Sporting News Draft draft prospects "who lack ideal athleticism"

Discussion in 'Draft Zone' started by cowboyjoe, Dec 5, 2010.

  1. cowboyjoe

    cowboyjoe Well-Known Member

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    Draft Dish: Stanford duo has intelligence, intangibles to make it in NFL
    PUBLISHED 4 days and 46 minutes ago
    LAST UPDATED 4 days and 38 minutes ago
    Russ Lande SN Icon Sporting News
    Here's a look at draft prospects who lack ideal athleticism but whose intangibles give them a good chance to make it in the NFL:

    Beeler is a tough, highly competitive player who has been a solid, productive lineman despite lacking athleticism. With his intelligence and awareness, he is consistently able to make the correct protection calls and communicate well with other linemen. He doesn't have the athleticism or strength to excite scouts, but Beeler's intangibles should enable him to make it as a backup center and emergency guard.
    Players like Owen Marecic and Chase Beeler have the ability to make up for a shortcoming and carve their an NFL niche.
    Lemon resumed a productive career after he missed the 2009 season with a torn ACL. Much of his success can be credited to his smarts, toughness and competitiveness. Lemon has the necessary bulk, weight and strength, but he lacks the athleticism and speed to be effective playing off the ball in coverage. Still, he has great instincts to sniff out plays and gets started toward the ball in a flash. He won't become a starting linebacker but should have a long career as a backup -- especially if he plays in a 3-4 scheme.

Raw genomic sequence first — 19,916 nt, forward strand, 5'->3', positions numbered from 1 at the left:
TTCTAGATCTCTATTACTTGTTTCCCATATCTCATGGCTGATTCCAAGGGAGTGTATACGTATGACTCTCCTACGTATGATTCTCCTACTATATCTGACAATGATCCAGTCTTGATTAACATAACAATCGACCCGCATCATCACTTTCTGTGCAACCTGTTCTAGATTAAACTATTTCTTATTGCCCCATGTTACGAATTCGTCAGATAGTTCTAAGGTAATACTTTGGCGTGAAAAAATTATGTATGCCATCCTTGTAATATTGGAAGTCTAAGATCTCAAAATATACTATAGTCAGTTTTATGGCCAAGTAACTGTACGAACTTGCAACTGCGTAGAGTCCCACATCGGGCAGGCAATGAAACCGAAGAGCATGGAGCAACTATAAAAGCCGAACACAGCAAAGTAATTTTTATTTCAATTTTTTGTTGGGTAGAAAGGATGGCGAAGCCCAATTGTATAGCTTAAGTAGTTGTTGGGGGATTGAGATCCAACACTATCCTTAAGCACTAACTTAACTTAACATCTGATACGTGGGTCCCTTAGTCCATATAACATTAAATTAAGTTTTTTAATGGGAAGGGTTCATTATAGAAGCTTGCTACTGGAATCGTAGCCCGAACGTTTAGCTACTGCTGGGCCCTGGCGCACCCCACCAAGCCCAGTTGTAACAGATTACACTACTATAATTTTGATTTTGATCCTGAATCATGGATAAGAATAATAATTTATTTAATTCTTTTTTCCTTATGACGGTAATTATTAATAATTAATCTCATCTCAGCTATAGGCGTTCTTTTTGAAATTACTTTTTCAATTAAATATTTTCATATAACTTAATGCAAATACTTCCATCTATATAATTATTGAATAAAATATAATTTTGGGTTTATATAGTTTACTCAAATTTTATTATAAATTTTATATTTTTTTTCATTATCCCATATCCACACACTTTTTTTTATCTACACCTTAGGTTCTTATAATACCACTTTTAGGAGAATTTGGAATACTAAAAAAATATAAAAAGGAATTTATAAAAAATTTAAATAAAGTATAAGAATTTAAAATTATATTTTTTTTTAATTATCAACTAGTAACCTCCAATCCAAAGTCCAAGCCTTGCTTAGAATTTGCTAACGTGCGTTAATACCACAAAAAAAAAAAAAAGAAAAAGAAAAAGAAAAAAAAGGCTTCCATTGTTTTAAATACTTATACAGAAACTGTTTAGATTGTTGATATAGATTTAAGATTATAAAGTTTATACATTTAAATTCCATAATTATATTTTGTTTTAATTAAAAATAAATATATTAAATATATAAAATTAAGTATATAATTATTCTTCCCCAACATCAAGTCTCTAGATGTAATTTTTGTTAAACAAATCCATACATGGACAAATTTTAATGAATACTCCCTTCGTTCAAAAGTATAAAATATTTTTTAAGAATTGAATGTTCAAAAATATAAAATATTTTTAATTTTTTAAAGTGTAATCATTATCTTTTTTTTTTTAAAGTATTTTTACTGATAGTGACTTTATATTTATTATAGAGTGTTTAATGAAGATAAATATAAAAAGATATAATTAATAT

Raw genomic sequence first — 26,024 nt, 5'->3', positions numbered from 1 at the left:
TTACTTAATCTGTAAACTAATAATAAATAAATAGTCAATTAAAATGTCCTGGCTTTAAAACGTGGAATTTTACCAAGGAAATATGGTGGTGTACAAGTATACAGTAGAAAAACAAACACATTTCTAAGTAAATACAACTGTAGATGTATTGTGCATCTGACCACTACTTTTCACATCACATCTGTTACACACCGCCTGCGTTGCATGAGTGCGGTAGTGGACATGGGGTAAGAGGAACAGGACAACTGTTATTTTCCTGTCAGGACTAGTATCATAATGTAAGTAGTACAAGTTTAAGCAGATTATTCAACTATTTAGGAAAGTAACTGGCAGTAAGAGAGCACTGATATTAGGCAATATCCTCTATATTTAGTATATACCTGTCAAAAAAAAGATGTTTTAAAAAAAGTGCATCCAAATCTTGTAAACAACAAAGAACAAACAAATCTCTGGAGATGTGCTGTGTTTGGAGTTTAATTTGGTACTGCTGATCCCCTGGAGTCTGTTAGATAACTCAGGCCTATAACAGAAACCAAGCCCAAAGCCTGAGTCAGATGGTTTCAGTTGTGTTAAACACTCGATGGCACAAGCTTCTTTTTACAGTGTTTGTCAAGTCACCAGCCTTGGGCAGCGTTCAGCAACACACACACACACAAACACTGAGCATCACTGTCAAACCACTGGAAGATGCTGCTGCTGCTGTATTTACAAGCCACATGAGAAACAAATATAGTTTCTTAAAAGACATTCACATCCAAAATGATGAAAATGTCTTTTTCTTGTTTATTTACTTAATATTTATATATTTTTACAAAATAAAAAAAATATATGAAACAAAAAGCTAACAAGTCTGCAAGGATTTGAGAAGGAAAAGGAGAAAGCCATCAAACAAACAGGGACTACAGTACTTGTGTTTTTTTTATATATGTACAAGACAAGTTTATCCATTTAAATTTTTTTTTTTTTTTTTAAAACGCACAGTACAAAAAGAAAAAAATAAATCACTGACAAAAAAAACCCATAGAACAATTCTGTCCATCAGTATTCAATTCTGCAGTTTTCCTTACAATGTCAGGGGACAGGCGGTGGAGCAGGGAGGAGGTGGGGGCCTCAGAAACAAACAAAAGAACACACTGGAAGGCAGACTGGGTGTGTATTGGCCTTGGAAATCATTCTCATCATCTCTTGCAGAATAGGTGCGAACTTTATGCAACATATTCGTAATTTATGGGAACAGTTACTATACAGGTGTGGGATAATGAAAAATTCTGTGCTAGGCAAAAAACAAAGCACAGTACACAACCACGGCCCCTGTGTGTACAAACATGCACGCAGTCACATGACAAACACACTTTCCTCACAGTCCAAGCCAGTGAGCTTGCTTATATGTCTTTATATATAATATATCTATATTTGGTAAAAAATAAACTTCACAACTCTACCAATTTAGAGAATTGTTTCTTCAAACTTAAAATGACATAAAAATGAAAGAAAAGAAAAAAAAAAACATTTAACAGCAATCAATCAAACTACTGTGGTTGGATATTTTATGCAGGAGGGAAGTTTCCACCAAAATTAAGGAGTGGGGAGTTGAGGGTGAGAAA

Marecic is a classic overachiever who lacks the all-around athleticism NFL teams desire. After being a good fullback his first three seasons, he became Stanford's starting middle linebacker this season and a rare two-way player. He has consistently shown the smarts, competitiveness and versatility to be productive wherever he lines up on the field. Marecic is not an elite athlete, but fullbacks like him often work their way into starting jobs and become solid contributors.

    McElroy is not a top athlete and lacks a big-time arm, but he has been quietly efficient. On film, it's clear much of his production is because of his intelligence and intangibles. He reads defenses very well, finds open receivers and is able to make good, accurate throws. He was a Rhodes Scholar finalist and has everything above the shoulders to make it. Though McElroy is viewed by many as a late-round pick, we believe his physical tools are good enough that he could become a solid, productive starting QB who can manage games effectively.


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